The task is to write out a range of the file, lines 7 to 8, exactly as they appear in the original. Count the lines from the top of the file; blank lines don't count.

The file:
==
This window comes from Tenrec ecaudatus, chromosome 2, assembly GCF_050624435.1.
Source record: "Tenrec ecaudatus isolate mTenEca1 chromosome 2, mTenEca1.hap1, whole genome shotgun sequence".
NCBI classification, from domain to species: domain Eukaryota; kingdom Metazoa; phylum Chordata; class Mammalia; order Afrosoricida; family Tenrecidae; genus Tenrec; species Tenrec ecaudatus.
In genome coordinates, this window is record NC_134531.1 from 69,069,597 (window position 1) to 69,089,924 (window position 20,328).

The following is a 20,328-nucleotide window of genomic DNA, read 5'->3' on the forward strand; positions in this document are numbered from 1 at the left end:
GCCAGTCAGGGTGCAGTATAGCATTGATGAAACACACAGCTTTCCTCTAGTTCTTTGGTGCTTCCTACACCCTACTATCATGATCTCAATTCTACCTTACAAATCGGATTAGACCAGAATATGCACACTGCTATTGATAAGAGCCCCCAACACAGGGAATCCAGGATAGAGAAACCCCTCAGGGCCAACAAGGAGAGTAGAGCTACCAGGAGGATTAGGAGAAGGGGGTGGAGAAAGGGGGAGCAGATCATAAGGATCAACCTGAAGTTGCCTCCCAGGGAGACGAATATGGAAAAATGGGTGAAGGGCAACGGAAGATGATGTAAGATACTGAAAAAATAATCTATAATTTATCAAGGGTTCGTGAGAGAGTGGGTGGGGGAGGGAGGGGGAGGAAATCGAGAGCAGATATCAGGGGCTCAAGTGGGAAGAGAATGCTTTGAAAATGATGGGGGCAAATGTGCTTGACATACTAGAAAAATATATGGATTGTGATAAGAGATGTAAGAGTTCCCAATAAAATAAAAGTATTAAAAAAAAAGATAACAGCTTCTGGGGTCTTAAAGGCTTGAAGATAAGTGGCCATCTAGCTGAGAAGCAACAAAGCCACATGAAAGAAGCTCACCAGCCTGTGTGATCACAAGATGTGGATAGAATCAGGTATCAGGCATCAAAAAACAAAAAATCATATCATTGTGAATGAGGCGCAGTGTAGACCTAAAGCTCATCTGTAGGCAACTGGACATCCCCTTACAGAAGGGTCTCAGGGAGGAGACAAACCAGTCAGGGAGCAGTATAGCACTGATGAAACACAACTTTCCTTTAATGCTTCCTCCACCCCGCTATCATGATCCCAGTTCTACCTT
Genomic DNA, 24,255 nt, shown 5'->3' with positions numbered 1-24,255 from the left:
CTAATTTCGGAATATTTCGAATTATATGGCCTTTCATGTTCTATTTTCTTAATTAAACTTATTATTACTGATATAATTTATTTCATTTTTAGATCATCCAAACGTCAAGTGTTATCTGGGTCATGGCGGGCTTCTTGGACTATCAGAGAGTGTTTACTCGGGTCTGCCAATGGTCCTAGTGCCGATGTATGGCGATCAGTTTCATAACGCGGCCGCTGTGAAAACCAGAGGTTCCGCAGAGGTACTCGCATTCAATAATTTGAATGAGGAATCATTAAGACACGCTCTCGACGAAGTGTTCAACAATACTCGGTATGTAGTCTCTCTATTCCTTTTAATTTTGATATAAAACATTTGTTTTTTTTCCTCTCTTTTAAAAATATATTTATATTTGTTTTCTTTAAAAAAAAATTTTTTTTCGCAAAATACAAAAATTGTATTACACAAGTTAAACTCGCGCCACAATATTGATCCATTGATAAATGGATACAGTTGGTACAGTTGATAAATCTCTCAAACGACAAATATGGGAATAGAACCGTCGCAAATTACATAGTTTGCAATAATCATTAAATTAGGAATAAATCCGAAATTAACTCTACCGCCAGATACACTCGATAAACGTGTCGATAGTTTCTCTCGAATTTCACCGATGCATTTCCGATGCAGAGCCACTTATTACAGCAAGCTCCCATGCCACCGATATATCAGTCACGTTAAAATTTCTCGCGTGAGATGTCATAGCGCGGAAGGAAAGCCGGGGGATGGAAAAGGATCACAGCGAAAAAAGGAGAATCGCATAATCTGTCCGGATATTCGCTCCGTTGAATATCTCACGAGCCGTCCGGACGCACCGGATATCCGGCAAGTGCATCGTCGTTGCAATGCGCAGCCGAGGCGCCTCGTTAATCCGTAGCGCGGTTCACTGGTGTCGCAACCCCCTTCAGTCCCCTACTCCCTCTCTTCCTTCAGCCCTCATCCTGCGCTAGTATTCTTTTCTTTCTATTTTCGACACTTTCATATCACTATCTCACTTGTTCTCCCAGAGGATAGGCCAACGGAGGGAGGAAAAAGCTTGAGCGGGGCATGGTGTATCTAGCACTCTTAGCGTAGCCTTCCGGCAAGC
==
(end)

Genomic DNA, 24,255 nt, shown 5'->3' with positions numbered 1-24,255 from the left:
CTAATTTCGGAATATTTCGAATTATATGGCCTTTCATGTTCTATTTTCTTAATTAAACTTATTATTACTGATATAATTTATTTCATTTTTAGATCATCCAAACGTCAAGTGTTATCTGGGTCATGGCGGGCTTCTTGGACTATCAGAGAGTGTTTACTCGGGTCTGCCAATGGTCCTAGTGCCGATGTATGGCGATCAGTTTCATAACGCGGCCGCTGTGAAAACCAGAGGTTCCGCAGAGGTACTCGCATTCAATAATTTGAATGAGGAATCATTAAGACACGCTCTCGACGAAGTGTTCAACAATACTCGGTATGTAGTCTCTCTATTCCTTTTAATTTTGATATAAAACATTTGTTTTTTTTCCTCTCTTTTAAAAATATATTTATATTTGTTTTCTTTAAAAAAAAATTTTTTTTCGCAAAATACAAAAATTGTATTACACAAGTTAAACTCGCGCCACAATATTGATCCATTGATAAATGGATACAGTTGGTACAGTTGATAAATCTCTCAAACGACAAATATGGGAATAGAACCGTCGCAAATTACATAGTTTGCAATAATCATTAAATTAGGAATAAATCCGAAATTAACTCTACCGCCAGATACACTCGATAAACGTGTCGATAGTTTCTCTCGAATTTCACCGATGCATTTCCGATGCAGAGCCACTTATTACAGCAAGCTCCCATGCCACCGATATATCAGTCACGTTAAAATTTCTCGCGTGAGATGTCATAGCGCGGAAGGAAAGCCGGGGGATGGAAAAGGATCACAGCGAAAAAAGGAGAATCGCATAATCTGTCCGGATATTCGCTCCGTTGAATATCTCACGAGCCGTCCGGACGCACCGGATATCCGGCAAGTGCATCGTCGTTGCAATGCGCAGCCGAGGCGCCTCGTTAATCCGTAGCGCGGTTCACTGGTGTCGCAACCCCCTTCAGTCCCCTACTCCCTCTCTTCCTTCAGCCCTCATCCTGCGCTAGTATTCTTTTCTTTCTATTTTCGACACTTTCATATCACTATCTCACTTGTTCTCCCAGAGGATAGGCCAACGGAGGGAGGAAAAAGCTTGAGCGGGGCATGGTGTATCTAGCACTCTTAGCGTAGCCTTCCGGCAAGC